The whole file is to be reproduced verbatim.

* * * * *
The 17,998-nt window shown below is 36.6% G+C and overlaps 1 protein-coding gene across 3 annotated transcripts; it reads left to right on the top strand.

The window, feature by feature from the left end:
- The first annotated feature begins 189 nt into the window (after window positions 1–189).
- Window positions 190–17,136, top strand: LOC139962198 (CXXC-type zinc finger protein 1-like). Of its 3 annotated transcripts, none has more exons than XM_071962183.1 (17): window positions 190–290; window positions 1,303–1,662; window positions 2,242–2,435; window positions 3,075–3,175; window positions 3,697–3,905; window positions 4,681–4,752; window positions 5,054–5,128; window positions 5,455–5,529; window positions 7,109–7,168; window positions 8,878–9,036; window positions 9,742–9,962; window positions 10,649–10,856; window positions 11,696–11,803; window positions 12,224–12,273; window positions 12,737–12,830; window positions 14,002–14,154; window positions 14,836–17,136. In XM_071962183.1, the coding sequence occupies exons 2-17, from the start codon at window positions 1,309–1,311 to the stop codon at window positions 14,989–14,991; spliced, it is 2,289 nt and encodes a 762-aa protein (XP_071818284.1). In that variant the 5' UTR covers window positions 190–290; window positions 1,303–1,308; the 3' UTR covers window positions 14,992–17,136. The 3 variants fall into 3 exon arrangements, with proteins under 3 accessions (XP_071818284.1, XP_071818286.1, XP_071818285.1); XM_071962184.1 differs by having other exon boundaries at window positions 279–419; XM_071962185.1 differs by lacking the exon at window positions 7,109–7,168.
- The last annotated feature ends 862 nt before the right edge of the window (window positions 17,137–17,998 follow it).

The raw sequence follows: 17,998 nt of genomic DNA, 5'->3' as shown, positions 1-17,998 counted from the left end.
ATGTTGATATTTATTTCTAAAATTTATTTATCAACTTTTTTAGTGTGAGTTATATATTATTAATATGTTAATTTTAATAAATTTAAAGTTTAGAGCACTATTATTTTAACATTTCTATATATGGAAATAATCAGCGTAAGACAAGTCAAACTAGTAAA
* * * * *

The 17,998-nt window shown below is 36.6% G+C and overlaps 1 protein-coding gene across 3 annotated transcripts; it reads left to right on the top strand.

The window, feature by feature from the left end:
- The first annotated feature begins 189 nt into the window (after window positions 1–189).
- Window positions 190–17,136, top strand: LOC139962198 (CXXC-type zinc finger protein 1-like). Of its 3 annotated transcripts, none has more exons than XM_071962183.1 (17): window positions 190–290; window positions 1,303–1,662; window positions 2,242–2,435; window positions 3,075–3,175; window positions 3,697–3,905; window positions 4,681–4,752; window positions 5,054–5,128; window positions 5,455–5,529; window positions 7,109–7,168; window positions 8,878–9,036; window positions 9,742–9,962; window positions 10,649–10,856; window positions 11,696–11,803; window positions 12,224–12,273; window positions 12,737–12,830; window positions 14,002–14,154; window positions 14,836–17,136. In XM_071962183.1, the coding sequence occupies exons 2-17, from the start codon at window positions 1,309–1,311 to the stop codon at window positions 14,989–14,991; spliced, it is 2,289 nt and encodes a 762-aa protein (XP_071818284.1). In that variant the 5' UTR covers window positions 190–290; window positions 1,303–1,308; the 3' UTR covers window positions 14,992–17,136. The 3 variants fall into 3 exon arrangements, with proteins under 3 accessions (XP_071818284.1, XP_071818286.1, XP_071818285.1); XM_071962184.1 differs by having other exon boundaries at window positions 279–419; XM_071962185.1 differs by lacking the exon at window positions 7,109–7,168.
- The last annotated feature ends 862 nt before the right edge of the window (window positions 17,137–17,998 follow it).

The raw sequence follows: 17,998 nt of genomic DNA, 5'->3' as shown, positions 1-17,998 counted from the left end.
ATGTTGATATTTATTTCTAAAATTTATTTATCAACTTTTTTAGTGTGAGTTATATATTATTAATATGTTAATTTTAATAAATTTAAAGTTTAGAGCACTATTATTTTAACATTTCTATATATGGAAATAATCAGCGTAAGACAAGTCAAACTAGTAAA